I just used some Coors Light that someone had brought over. Any inexpensive beer would do, I would think. This is not the place to use a pricey craft beer. :)

                        1. re: TorontoJo

                          I disagree. I wouldn't use a double IPA or anything like that with serious hop presence, but a nice wheat beer, APA, cream ale, or something else with decent grain flavor and some yeast complexity will definitely add something to the overall dish.

                    2. I like 60/40 aged cheddar and aged gouda. I don't see the point of using anything mild, and Jack is not especially distinctive in my humble opinion.

                      Use some beer as the liquid, to add a bit of additional flavor and tanginess.

                      For nachos you might also want to dose it with a bit of hot sauce (Cholula or similar is nice IMO -- additional tang, plus some heat).

                      1 Reply
                      1. Land o lakes white american

                        1. not exactly authentic, but i find if i just nuke tj's jalapeño pub cheese it makes for a good dip- also shmear it on a burger for a good cheeseburger

                          1. It has already been mentioned that a lot of restaurants use Land of Lakes American cheese as their base for nacho sauce. There are also some flavored processed cheese logs like this one http://www.olemexicanfoods.com/queso-... that are sold in the Mexican Food section of many supermarkets.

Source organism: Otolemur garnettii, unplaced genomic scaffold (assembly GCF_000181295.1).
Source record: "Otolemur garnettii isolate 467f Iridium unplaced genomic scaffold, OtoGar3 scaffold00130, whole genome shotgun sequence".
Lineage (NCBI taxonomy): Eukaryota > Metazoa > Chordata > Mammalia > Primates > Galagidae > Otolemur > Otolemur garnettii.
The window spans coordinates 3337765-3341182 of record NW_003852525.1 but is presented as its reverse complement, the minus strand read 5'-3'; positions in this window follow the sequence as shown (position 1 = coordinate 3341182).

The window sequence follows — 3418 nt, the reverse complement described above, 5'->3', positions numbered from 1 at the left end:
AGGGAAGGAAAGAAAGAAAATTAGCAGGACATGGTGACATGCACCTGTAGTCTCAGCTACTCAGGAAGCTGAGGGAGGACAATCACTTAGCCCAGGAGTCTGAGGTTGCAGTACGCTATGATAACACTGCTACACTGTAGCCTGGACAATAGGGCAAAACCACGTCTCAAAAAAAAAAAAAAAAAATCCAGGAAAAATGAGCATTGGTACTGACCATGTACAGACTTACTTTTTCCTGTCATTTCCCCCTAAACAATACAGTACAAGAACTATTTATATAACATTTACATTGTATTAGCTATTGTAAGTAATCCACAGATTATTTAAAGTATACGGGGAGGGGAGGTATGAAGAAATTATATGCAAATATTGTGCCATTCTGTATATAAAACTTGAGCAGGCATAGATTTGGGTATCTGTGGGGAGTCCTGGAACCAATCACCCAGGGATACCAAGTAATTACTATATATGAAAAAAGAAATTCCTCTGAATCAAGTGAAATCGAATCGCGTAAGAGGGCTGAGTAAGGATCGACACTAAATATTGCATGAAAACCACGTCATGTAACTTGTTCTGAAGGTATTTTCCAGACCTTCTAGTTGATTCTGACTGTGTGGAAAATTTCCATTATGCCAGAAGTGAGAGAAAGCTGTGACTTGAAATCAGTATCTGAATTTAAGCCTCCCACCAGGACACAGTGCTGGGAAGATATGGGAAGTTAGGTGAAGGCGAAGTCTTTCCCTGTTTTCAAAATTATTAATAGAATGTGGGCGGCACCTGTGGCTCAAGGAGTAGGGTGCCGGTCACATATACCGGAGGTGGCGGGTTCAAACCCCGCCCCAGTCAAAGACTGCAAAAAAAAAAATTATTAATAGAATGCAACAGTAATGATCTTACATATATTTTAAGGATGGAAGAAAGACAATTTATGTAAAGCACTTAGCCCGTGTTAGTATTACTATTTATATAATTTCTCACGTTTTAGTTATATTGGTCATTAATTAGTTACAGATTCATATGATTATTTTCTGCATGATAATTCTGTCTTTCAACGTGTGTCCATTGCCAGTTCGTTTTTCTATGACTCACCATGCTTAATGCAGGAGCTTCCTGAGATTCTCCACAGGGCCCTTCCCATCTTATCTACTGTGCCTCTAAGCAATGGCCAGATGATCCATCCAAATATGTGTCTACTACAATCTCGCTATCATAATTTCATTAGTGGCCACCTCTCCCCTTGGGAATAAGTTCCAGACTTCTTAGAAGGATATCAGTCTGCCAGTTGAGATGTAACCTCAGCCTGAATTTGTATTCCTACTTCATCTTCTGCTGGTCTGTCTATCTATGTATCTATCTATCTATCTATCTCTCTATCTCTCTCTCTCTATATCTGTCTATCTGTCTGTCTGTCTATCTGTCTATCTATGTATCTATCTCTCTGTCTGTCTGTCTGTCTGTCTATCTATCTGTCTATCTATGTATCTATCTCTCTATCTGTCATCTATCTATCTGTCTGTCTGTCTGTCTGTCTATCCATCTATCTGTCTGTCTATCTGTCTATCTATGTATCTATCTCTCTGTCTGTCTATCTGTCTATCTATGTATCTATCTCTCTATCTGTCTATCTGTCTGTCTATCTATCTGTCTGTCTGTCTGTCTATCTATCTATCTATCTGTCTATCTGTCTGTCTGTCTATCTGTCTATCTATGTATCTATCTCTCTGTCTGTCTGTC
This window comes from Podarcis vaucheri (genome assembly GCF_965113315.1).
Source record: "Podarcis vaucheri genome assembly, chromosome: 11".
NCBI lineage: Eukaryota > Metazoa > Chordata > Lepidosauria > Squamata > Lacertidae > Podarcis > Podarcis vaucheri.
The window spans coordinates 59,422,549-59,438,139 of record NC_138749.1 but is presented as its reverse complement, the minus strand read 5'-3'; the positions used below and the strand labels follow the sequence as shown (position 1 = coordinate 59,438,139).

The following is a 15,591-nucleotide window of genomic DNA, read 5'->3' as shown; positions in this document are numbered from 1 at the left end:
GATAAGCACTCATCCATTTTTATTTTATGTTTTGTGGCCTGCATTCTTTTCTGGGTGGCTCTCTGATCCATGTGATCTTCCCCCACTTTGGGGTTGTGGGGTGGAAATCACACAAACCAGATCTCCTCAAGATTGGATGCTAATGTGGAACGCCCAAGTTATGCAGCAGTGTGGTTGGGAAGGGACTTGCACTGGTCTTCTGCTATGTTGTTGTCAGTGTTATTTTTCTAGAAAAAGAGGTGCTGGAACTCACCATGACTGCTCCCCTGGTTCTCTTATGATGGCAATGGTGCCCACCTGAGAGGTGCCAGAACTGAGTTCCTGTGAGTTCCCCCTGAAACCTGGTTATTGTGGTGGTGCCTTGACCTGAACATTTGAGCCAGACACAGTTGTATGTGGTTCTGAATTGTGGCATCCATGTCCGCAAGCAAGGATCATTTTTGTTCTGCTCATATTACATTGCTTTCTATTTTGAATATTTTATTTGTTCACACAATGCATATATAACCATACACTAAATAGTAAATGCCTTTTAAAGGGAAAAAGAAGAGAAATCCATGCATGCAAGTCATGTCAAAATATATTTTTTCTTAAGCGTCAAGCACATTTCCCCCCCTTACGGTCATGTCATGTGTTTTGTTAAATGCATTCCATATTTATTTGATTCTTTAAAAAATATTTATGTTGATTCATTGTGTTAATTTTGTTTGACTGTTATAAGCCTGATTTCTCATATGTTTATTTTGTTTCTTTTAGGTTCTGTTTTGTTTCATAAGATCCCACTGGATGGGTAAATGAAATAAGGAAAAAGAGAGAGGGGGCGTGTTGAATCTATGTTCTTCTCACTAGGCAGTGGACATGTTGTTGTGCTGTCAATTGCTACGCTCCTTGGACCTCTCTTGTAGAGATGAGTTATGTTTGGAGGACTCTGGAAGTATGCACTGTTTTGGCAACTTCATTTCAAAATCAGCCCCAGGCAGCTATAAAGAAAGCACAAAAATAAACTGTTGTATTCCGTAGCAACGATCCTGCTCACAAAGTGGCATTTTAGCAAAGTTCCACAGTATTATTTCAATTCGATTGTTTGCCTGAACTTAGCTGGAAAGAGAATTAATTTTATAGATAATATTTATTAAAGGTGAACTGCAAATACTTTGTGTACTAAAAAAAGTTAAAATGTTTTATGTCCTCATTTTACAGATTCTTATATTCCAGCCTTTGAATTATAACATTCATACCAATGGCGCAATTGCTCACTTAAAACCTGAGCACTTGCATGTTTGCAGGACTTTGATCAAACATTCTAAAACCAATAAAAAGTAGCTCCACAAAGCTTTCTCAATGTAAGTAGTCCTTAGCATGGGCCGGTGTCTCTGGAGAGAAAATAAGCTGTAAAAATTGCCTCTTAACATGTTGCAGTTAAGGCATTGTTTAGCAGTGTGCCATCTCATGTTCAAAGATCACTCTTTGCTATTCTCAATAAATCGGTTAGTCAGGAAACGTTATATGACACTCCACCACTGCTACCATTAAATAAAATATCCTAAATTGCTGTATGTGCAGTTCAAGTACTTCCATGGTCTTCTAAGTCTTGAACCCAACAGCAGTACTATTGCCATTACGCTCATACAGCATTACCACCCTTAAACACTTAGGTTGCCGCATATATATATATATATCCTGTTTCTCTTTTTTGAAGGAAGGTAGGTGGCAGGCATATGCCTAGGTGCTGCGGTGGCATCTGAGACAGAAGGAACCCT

1. I've used Velveeta and a can of Campbell's Cheddar Cheese Soup. The soup still gives it that creamy texture and adds a little bit of a different cheesy taste. It also works great for a cheese sauce over steamed veggies.

                              1. American is a must for me. I like what gouda, smoked or aged) or gruyere add for flavor.

                                1. Okay folks so here is what ended up happening.

                                  After some small testing I realized I had to dump the sodium citrate nacho cheese. Despite numerous liquid to sodium citrate adjustments the sauce always had this weird paste like texture.

                                  I ended up using serious eats nacho cheese recipe (http://www.seriouseats.com/recipes/20...) out of pure desperation. The only adjustment I made was that I did half sharp cheddar and half monterey jack and added extra tabasco sauce.

                                  It was perfect. I was going to add American cheese since so many of you said that missing taste is the flavor of American cheese but it was perfect as is. I do believe that this nacho cheese sauce will serve as a perfect base for many other cheese additions.

                                  Thank you all for your help!

                                  1 Reply
                                  1. re: bamboozledpickle

                                    Can you describe the "weird paste like texture" in more words? Do you mean too thick? Lumpy? Coated the palate in a weird way? And can you share the ratios and procedure you used? I think -- if you're interested -- it can be fixed.